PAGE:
• Category restructuring and code
  reorganization have occurred in a number
  of ICD-10-CM chapters resulting in the
  classification of certain diseases and
  disorders that are different from ICD -9-
        Other changes cont’d
• Certain diseases have been reclassified to different
  chapters or sections in order to reflect current medical
• New code definitions
• Example-Acute Myocardial Infarction is now 4 weeks
  rather than 8 weeks
• ICD-9-CM V codes (factors influencing health status and
  contact with health services) and E codes( External
  Causes of Injury and Poisoning) are incorporated in the
  main classification as opposed to being separated into
  supplementary classifications as they do currently in
 Documentation Is the Center
Piece for Successful Reporting
  of ICD-10 Diagnosis Codes
       Why get started now
• Due to the potential significant financial
  and clinical impact ICD-10 and the
  changes required for transition to the
  information systems that are being
  mandated, physicians should be taking
  steps now to understand how to
  successfully prepare for ICD-10
• Coding and billing systems will need to be
  updated to support the new code set
• Currently the code set has 3-5 digits and
  ICD-10 will increase to 5-7 digits
• Documentation will be impacted severely
  which will cause a domino effect from
  productivity to increased claims delays
  Steps to take to get started
2. Understand the potential impact this will
   have on physicians practice
  – Financial: How much will this transition cost
    a practice (training, software, etc)
  – Productivity: How significant will this be for a
    practices bottom line and for how long?
  – Education-what is needed and for whom is it
    needed (coders, billers, front office staff, lab
    personnel, etc)
•   True or false? V and E codes are supplemental classifications in ICD-10-CM.
•   True or false? In ICD-10-CM, injuries are grouped by anatomical site rather
    than injury category.
•   What is the maximum number of characters in ICD-10-CM?
•   How many chapters does ICD-10-CM contain?
•   True or false? The first modification to ICD-10 was published in 2001
•   True or false? The final rule, published in the Federal Register naming ICD-10-
    CM as a new medical code set standard to replace the ICD-9-CM diagnosis
    codes, sets October 1, 2013 as the implementation for ICD-10.
•   True or false? ICD-10-CM uses extensions in some sections to identify an
    initial encounter, subsequent encounter or sequelae.
•   Which letter of the alphabet is not utilized in ICD-10-CM?
•   The first character of an ICD-10-CM code is always an alphabetic letter.
Osteopathic Manipulative Treatment
•   Reporting of OMT Services
•   E/M
•   Modifier-25
•   Documentation
•   Compensatory Changes
•   OMT Survey
Osteopathic Manipulative Treatment
    1-2 Body Regions Involved
A 25 yr. old female presents with
right lower neck pain of two weeks
duration. Somatic dysfunction of
cervical and thoracic regions are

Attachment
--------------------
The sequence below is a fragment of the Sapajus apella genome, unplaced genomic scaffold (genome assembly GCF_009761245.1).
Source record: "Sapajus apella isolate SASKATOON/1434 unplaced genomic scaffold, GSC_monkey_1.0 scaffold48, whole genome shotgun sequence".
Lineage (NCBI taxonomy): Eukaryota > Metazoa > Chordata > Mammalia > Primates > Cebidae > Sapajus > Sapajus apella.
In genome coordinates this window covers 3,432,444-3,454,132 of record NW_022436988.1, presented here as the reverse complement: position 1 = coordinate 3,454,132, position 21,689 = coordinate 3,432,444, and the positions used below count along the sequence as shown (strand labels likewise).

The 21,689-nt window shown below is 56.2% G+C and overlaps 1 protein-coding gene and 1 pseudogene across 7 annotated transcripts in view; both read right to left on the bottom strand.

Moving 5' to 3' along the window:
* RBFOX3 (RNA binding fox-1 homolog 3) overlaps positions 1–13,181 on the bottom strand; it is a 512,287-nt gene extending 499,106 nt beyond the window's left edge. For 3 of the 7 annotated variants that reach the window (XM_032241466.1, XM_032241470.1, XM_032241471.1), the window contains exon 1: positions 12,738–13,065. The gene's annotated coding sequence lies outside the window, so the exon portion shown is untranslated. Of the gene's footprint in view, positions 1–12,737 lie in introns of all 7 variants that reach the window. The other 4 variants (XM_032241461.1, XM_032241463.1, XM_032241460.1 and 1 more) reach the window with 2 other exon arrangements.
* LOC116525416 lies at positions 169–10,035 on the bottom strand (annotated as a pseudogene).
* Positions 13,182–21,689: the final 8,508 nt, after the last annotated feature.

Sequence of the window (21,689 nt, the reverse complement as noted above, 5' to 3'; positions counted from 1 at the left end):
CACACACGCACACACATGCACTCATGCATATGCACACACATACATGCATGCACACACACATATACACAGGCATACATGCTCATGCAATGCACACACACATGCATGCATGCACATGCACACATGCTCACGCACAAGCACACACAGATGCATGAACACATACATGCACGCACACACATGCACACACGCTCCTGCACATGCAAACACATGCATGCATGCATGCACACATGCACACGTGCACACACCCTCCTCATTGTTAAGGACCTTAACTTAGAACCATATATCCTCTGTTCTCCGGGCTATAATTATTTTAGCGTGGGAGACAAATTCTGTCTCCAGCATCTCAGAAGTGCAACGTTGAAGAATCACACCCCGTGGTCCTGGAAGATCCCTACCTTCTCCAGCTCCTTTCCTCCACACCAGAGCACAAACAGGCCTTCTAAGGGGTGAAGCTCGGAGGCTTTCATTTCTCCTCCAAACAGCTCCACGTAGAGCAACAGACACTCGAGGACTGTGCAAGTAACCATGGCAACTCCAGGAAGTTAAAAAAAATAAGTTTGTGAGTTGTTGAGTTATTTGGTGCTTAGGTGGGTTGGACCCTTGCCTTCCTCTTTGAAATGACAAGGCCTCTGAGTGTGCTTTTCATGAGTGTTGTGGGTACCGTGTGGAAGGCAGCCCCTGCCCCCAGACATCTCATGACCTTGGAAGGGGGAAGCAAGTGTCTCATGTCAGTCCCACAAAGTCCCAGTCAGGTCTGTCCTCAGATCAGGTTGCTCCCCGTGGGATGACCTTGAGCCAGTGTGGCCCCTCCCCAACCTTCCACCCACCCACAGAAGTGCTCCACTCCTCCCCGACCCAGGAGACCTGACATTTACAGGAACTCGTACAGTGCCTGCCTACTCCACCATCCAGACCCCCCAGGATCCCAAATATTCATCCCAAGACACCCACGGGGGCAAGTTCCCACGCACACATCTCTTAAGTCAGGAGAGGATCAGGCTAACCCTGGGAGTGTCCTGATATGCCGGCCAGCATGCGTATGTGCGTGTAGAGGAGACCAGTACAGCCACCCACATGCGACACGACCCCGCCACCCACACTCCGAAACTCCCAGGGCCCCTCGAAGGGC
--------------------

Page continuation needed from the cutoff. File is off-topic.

identified on exam.
Description of Pre-Service Work
 The physician determines which osteopathic
 techniques (eg, HVLA, Muscle energy, Counterstrain,
 articulatory, etc) would be most appropriate for this
 patient, in what order the affected body regions need to
 be treated and whether those body regions should be
 treated with specific segmental or general technique
 approaches. The physician explains the intended
 procedure to the patient, answers any preliminary
 questions, and obtains verbal consent for the OMT.
 The patient is placed in the appropriate potion on the
 treatment table for the initial technique and region(s) to
 be treated.
   Description of Intra-Service Work

Patient is initially in the supine position on the treatment
table. Motion restrictions of C6 and C7 are isolated
through palpation and treated using muscle energy
technique. Dysfunctions of T1 and T2 are treated using
passive thrust (HVLA) technique. Patient position is
changed as necessary for treatment of the individual
somatic dysfunctions. Patient feedback and palpatory
changes guide further technique application as appropriate.
   Description of Post-Service Work
Post-care instructions related to the
procedure are given, including side effects,
treatment reactions, self-care, and follow-up.
The procedure is documented in the medical
Osteopathic manipulative treatment
   9-10 body regions involved
 A 40 year old male presents with sub-
occipital headache, and pain in the neck,
upper and lower back, left shoulder and
chest, and right ankle. He was involved in a
rear-end MVA two weeks ago. X-rays in the
ED were negative. He has been taking
prescribed analgesic and muscle relaxant
medications with minimal improvement. On
examination, somatic dysfunction is identified
at the occipitoatlantal, left glenohumeral and
right tibiotalar joints, as well as the cervical,
thoracic, costal, lumbar, sacral and pelvic
 Description of Pre-Service Work
The physician determines which osteopathic techniques
(eg, HVLA, Muscle energy, Counterstrain, articulatory, etc)
would be most appropriate for this patient, in what order the
affected body regions need to be treated and whether
those body regions should be treated with specific
segmental or general technique approaches. The physician
explains the intended procedure to the patient, answers
any preliminary questions, and obtains verbal consent for
the OMT. The patient is placed in the appropriate position
on the treatment table for the initial technique and region(s)
to be treated.
   Description of Intra-Service Work
Patient is initially in the supine position on the treatment table. Motion
restrictions of identified joints are isolated through palpation and treated
using a variety of techniques as follows: occipitoatlantal joint and
sacrum are treated using muscle energy and counterstain techniques;
right glenohumeral joint and pelvis are treated with articulatory
technique; lumbar, thoracic, cervical and right ankle are treated with